Expanded farm internship program moves forward

Steve Brown/Capital Press The dome of the Legislative Building looms over the Capitol campus in Olympia as winter slowly gives way to spring.


Capital Press

OLYMPIA -- A bill to re-authorize and expand the farm internship program continues to progress through the legislature.

Senate Bill 5123, sponsored by Sen. Kevin Ranker, D- Orcas Island, allows participation by small farms in Chelan, Grant, Island, Jefferson, King, Kitsap, Kittitas, Lincoln, Pierce, San Juan, Skagit, Snohomish, Spokane, Thurston, Whatcom and Yakima counties.

Susan Soltes of Bow Hill Blueberries told legislators the program meets the needs of both farmers and interns. Interns are not paid minimum wage, but they are given housing, a stipend, a garden plot, weekly family-style meals and a diverse learning experience.

The legislation makes changes to the original arrangement:

* A small farm may employ no more than three interns at one time, rather than per year.

* The unemployment insurance exemption does not apply to government, nonprofit organizations and tribes.

* The agreement between the farmer and the intern must explicitly state that the intern is not entitled to unemployment benefits, and the agreement must describe the anticipated number of hours of curriculum-based instruction provided to the intern per week, in addition to the hours of farm activities.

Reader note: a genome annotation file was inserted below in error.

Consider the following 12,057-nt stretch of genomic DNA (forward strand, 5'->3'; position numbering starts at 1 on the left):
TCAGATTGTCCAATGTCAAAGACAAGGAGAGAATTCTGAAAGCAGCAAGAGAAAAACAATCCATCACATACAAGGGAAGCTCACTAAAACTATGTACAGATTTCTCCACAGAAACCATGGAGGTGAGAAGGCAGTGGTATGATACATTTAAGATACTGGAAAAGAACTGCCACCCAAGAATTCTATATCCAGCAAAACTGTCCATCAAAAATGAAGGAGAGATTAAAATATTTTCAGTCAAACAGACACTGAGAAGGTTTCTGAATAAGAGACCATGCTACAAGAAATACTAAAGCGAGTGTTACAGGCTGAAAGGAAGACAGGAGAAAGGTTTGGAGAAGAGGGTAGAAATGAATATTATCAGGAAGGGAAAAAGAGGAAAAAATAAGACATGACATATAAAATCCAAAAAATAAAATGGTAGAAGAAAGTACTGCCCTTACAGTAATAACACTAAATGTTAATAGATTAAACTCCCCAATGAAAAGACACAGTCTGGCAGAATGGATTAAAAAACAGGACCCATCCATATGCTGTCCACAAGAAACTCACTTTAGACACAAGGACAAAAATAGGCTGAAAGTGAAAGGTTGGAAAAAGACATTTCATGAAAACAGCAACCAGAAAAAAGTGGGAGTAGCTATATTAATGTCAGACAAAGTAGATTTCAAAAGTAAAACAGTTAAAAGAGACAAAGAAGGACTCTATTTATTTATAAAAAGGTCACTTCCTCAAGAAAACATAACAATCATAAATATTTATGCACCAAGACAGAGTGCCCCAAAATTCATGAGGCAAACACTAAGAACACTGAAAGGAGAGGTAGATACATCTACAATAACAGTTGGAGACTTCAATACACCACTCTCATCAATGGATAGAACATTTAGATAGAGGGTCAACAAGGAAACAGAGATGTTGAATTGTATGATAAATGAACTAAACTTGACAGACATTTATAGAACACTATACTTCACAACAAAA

The bill was unanimously approved by the Senate on March 12. On April 9 it was sent to the House Rules Committee.

April 17 will be the last day for the House to consider Senate bills and for the Senate to consider House bills. Bills relating to initiatives and alternatives to initiatives, budgets and matters necessary to implement budgets, differences between the houses and matters related to the interim and closing of the session.

April 28 is the last day allowed for the regular session under the state constitution.

Waiting to be scheduled for a full Senate vote:

* HB1113, requiring the Department of Ecology to identify beforehand any peer-reviewed science it relied on in preparing a significant agency action.

* HB1209, extending the program establishing Christmas tree grower licensing.

* HB1770, allowing the appointment of nonvoting advisory members to commodity boards.

Awaiting a House vote:

* SB5767, requiring the state Department of Agriculture, upon request by a licensed milk producer, to issue an official individual identification tag (green tag) for bull calves and free-martins under 30 days of age. The bill also exempts inspection requirements for bull calves and free-martins that will not be transported out of the state. Free-martins are infertile female twins of bull calves.

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